From sugar beet to shampoo. This is the idea behind Cosun Beet Company’s new biorefinery in the Dutch town of Delfzijl. The factory is going to convert beet pulp from the sugar mill into plant-based products. Its construction is being made possible in part by a €3 million grant from the province of Groningen. “By doing this, we are providing society with environmentally friendly substitutes for products that are normally based on microplastics,” says Paul Mesters, CEO of the company.
The factory focuses on the production of green ingredients that are used in shampoo, paint and makeup. These products are still commonly based on fossil raw materials in mainstream industry. However, not only the products that come out of the factory are sustainable. The machines in the factory are also environmentally friendly in the sense that they are powered 100 percent by green electricity.
Mesters is pleased with the injection of €3 million from the province of Groningen. “The sugar beet industry has always played a major role in the northern provinces. We are one of the first in Europe to use this type of technology. It is great to see that the province is supporting us in this. That is one of the reasons why we have the courage to take this step.” The company also hopes to secure subsidies from the EU. The total investment in the factory amounts to €50 million. The definitive decision to build will be made before the end of this year.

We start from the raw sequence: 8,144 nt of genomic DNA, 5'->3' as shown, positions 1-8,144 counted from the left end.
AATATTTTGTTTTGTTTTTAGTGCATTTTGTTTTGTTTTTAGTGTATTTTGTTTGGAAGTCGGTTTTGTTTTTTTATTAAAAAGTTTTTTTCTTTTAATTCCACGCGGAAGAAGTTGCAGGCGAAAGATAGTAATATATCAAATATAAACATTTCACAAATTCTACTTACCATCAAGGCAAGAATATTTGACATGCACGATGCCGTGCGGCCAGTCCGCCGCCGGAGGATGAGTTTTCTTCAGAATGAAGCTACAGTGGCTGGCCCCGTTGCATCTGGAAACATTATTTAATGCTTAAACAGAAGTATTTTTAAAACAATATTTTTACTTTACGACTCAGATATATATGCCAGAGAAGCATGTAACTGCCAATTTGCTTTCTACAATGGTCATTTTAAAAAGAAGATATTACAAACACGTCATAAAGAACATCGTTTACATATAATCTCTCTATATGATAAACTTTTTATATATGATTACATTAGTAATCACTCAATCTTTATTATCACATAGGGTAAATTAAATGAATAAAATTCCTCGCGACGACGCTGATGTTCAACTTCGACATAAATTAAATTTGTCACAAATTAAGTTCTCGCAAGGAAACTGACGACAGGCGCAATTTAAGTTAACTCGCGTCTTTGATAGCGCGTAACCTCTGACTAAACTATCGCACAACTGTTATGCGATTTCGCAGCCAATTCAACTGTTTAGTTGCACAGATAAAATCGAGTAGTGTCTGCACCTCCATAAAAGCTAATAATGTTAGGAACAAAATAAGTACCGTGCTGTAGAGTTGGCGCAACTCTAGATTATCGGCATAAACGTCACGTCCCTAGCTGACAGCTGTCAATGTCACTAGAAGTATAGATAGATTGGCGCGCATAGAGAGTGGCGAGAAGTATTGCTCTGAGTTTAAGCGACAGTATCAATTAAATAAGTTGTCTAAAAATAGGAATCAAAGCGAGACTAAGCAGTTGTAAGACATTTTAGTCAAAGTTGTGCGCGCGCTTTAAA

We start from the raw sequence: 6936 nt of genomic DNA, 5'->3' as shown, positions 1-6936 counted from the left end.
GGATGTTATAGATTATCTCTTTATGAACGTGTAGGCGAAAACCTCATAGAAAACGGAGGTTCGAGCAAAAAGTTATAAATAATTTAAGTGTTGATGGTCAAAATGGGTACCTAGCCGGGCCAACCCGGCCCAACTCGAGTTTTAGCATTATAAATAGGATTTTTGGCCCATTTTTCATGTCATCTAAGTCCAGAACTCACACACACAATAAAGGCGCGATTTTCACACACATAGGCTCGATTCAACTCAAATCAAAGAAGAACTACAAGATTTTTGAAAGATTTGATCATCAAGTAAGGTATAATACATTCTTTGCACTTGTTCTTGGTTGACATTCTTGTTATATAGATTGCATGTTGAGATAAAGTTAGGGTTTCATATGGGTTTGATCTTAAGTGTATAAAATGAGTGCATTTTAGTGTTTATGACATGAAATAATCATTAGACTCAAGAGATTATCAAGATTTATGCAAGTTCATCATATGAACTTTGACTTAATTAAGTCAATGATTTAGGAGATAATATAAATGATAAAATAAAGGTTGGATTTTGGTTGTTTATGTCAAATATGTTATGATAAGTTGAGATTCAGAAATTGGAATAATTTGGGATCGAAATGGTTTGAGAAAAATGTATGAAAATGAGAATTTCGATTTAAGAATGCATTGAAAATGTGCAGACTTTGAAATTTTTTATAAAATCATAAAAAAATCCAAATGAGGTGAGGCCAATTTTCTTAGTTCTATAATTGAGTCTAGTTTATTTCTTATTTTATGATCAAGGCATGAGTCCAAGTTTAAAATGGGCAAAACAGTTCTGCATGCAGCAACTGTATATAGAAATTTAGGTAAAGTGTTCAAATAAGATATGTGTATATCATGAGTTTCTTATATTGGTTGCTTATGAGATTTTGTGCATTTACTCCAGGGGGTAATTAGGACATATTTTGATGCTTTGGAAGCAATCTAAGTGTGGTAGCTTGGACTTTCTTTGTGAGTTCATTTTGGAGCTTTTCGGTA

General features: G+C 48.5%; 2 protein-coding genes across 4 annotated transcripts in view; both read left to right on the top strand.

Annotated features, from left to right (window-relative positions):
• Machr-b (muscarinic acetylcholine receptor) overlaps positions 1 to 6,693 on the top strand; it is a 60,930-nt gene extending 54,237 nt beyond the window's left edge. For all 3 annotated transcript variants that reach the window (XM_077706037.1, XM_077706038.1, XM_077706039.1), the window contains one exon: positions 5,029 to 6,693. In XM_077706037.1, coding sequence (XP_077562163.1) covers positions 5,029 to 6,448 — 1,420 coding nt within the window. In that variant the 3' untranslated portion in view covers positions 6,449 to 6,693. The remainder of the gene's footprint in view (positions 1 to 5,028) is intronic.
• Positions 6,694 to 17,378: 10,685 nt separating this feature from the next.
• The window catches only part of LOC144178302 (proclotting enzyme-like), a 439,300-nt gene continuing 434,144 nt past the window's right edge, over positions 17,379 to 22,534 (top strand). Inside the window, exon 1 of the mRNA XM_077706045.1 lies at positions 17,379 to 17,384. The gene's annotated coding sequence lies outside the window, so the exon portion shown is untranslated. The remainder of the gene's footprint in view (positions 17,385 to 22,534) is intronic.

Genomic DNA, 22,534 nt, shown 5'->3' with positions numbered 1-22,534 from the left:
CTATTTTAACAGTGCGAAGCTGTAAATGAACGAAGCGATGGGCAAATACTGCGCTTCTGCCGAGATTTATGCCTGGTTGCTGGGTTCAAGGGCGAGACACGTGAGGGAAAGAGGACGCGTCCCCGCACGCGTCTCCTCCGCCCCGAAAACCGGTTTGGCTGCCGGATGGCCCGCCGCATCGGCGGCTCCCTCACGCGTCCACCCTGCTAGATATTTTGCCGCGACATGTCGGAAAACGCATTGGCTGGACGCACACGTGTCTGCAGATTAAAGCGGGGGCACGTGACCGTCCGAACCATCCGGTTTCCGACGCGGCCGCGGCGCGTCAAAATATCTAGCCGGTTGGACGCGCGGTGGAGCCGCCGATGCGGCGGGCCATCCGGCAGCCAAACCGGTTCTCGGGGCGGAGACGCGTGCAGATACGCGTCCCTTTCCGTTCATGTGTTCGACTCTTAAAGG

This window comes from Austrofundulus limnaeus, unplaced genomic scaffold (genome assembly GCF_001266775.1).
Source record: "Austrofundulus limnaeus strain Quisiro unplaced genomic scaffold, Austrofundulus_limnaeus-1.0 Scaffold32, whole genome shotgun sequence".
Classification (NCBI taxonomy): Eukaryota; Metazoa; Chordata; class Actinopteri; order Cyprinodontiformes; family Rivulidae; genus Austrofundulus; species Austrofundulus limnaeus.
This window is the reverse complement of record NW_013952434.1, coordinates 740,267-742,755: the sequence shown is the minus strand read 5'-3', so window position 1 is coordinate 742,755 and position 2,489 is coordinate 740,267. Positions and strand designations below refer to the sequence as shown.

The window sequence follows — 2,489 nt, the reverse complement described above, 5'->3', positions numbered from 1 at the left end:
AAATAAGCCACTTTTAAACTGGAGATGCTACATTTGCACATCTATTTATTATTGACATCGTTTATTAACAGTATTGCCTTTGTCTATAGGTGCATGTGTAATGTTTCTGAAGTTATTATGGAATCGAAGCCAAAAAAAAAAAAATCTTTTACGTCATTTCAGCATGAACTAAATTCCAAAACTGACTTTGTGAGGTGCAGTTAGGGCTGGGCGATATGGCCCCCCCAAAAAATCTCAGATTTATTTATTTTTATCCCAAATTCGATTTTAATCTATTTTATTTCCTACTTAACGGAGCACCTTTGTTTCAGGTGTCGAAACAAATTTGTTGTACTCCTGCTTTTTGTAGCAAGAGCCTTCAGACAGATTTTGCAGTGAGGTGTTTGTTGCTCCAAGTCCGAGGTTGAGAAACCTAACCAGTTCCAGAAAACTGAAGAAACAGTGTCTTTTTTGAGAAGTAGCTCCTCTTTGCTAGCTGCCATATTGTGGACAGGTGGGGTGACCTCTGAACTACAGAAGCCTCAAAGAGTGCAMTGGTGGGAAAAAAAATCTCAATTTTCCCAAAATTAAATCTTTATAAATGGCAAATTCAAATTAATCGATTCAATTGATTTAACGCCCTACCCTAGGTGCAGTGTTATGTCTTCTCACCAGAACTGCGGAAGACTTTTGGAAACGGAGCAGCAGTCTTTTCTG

Cosun Beet Company (formerly known as Suiker Unie) has a long tradition of growing sugar beets and producing sugar. “We believe that as a traditional company that has been part of the sugar industry for so long, we need to change along with the rest of the world and also look ahead to the future,” says Mesters. More and more companies are focusing on becoming more sustainable. “It’s great to see that greening is a major theme at a big company like Unilever.”
On the other hand, you see that society also craves sustainable products and that the European Union wants to be climate-neutral by 2050. “So, the knife cuts both ways. With the arrival of the factory, we are helping the business community and we are doing our bit to make things more sustainable.”
The company has been producing foodstuffs and a number of other non-edible organic products made from sugar beet for some time now. Earlier this year, Cosun Beet Company and Avantium (a company that specializes in bio-based plastics) announced the construction of a factory to develop plant-based glycols. This is a raw material that should make packaging and polyester textiles greener.
Cosun is also working on the production of sustainable paper. Together with paper manufacturer Crown Van Gelder, the company has developed a paper that contains 20% sugar beet pulp fibre. Materials such as grass and straw did not prove to produce enough environmental benefits as raw materials, whereas fibres from beet pulp turned out to be a more sustainable alternative.
In addition to sustainable products, sugar beet also produces energy. When sugar beet is processed, waste streams are created, such as beet tips and leaf trimmings. When these are fermented, they produce energy. When the Cosun Beet Company’s facilities are operating at full capacity, the company supplies more than 25 million cubic metres of green gas to the grid each year. That is equal to the annual energy consumption of 20,000 households. This makes the Cosun Beet Company the largest producer of sustainable gas in the Netherlands.
A sustainable future
Mesters hopes that the Dutch government will also further foster the greening of chemistry by “setting stricter requirements for packaging and content that are less harmful to the environment, for instance. I am convinced that this will lead to a lot more chemical companies focusing on green production.”
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